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Pokémon GO Exposes Risks of Bring-Your-Own-Device (BYOD) Policies

There’s no denying it: Pokémon GO is a phenomenon.

The smartphone game, in which players use their mobile device camera and GPS to capture, battle, and train virtual creatures, was released in the United States on July 6th.  In a month, it has shot to the top of the App Store charts to become the biggest mobile game in U.S. history.  Within just days of its release, Pokémon GO already had surpassed app giants like Twitter and Tinder in number of downloads and active users, with more than 25 million users playing each day.

But with its popularity, Pokémon GO has raised potential data security concerns.  In particular, the app poses issues for businesses with bring-your-own-device (BYOD) policies, in which employees use their own computers, smartphones, or other devices for work purposes.

BYOD is quickly becoming the norm in the workplace.  Current estimates indicate that more than half of employers have adopted a BYOD policy, with numbers increasing steadily each year.  Employees see BYOD as an effective tool for improving productivity—yet employers consistently rank security risks as the top concern in determining whether to adopt a BYOD policy.

Pokémon mania likely won’t alleviate those security concerns.  Of course, some apps installed on a personal device used for work pose a potential risk.  But there has been much attention paid to the issues with Pokémon GO due to its meteoric popularity and the fact that the app requires smartphone access (including the camera and location data) to enable gameplay.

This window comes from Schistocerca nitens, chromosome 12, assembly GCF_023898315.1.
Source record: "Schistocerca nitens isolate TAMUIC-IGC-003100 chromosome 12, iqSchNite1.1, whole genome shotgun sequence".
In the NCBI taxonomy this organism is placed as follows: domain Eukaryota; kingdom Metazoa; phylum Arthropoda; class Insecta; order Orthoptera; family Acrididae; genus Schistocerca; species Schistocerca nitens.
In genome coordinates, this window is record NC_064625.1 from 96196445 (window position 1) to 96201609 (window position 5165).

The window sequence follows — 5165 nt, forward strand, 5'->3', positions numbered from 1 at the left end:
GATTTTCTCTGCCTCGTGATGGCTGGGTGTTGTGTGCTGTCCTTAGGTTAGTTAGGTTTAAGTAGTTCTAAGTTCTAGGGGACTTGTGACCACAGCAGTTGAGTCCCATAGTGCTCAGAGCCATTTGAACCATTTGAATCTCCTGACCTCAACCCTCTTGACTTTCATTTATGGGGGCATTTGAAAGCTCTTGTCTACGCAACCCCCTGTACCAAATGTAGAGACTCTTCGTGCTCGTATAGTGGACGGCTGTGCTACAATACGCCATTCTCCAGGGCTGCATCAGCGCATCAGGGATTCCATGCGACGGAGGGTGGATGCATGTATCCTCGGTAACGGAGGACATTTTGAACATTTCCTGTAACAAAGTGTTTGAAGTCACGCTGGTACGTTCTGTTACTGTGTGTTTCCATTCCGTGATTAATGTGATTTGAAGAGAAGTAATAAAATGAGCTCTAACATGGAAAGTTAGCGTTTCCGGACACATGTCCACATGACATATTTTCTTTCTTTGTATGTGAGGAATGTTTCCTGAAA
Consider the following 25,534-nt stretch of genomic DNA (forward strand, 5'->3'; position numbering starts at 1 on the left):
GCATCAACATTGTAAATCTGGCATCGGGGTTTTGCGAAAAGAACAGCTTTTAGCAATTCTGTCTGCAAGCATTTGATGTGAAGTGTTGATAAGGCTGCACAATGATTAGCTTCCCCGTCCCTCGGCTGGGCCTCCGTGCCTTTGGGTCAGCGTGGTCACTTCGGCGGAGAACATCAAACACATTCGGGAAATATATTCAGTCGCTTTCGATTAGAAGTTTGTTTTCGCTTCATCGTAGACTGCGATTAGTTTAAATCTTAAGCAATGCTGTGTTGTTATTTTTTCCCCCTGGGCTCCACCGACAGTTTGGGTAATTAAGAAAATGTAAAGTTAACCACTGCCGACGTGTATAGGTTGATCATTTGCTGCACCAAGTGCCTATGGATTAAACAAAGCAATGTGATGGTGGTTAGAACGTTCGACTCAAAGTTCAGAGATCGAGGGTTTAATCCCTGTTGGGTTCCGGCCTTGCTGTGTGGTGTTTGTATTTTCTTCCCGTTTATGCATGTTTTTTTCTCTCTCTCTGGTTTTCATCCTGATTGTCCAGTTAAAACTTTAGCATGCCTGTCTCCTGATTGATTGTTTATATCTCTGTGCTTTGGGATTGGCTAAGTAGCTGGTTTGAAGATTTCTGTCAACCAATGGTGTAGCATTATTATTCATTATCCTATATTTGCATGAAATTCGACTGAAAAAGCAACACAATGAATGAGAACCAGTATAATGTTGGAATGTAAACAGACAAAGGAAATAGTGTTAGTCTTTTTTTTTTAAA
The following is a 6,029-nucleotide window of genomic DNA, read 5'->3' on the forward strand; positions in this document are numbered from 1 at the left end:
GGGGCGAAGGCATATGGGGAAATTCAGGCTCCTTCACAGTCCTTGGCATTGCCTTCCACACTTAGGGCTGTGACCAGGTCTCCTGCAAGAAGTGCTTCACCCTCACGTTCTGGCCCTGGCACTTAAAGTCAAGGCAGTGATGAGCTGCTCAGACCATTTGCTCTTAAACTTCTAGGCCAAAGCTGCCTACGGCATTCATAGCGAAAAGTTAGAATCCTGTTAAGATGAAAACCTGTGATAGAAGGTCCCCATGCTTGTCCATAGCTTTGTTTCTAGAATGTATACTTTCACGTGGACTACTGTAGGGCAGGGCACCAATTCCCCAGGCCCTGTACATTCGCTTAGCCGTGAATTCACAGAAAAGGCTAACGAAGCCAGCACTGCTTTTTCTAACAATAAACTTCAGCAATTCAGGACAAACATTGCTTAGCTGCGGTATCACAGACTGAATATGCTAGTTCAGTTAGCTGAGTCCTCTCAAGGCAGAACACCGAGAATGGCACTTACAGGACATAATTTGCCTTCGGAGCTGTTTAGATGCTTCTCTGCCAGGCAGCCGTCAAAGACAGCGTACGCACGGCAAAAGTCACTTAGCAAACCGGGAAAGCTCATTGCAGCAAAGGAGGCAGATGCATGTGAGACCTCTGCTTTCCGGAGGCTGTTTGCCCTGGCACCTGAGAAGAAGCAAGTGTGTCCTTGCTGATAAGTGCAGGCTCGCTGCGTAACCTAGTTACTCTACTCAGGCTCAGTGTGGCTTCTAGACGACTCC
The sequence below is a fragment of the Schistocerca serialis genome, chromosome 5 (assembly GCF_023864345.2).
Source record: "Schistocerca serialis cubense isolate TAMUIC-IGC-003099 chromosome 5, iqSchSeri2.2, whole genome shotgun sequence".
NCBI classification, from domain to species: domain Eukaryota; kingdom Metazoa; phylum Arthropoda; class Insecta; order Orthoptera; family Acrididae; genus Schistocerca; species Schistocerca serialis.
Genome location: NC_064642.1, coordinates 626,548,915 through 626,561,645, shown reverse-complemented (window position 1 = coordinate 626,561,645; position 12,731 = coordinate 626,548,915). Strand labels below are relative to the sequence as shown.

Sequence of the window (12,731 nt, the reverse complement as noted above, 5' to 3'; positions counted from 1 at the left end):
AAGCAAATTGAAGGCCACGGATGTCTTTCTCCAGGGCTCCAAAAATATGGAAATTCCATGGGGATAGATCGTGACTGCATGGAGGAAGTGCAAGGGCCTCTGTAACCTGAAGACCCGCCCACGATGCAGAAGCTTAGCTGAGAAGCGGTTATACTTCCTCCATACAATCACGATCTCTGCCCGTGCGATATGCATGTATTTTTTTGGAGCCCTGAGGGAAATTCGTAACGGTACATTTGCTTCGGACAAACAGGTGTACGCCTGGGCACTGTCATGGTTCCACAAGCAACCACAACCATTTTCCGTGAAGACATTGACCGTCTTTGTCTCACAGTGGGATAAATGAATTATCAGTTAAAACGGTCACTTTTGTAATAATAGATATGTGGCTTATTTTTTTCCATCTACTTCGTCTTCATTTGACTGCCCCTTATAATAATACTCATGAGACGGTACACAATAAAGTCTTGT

In the few weeks since its release, several data security problems with Pokémon GO have been reported.  First, users noticed a flaw that allowed the app full permission to a user’s Google account when the user was signed in with a Google login ID, giving the app had full access to the user’s entire Google profile, including emails and search history.  The game’s developer, Niantic, Inc., reports that it has now corrected this error, and it is not yet clear whether any unauthorized data was accessed through the loophole.  But this security flaw raises the specter of a data breach risk and underscores the dangers inherent in nascent apps.

Additionally, perhaps unsurprisingly given its popularity, there have been malware issues associated with imitation Pokémon GO.  Since the game is only currently available in the United States and a few other countries, developers have churned out several knock-off apps.  Some of these copycats have been reported to contain dangerous malware that could allow hackers to access users’ personal correspondence and other information or remotely gain full control of the victim’s phone.

Businesses should be watching the Pokémon GO phenomenon closely.  With the continued ascendance of BYOD plans, Pokémon GO won’t be the last time that an app craze creates anxiety for businesses and IT personnel.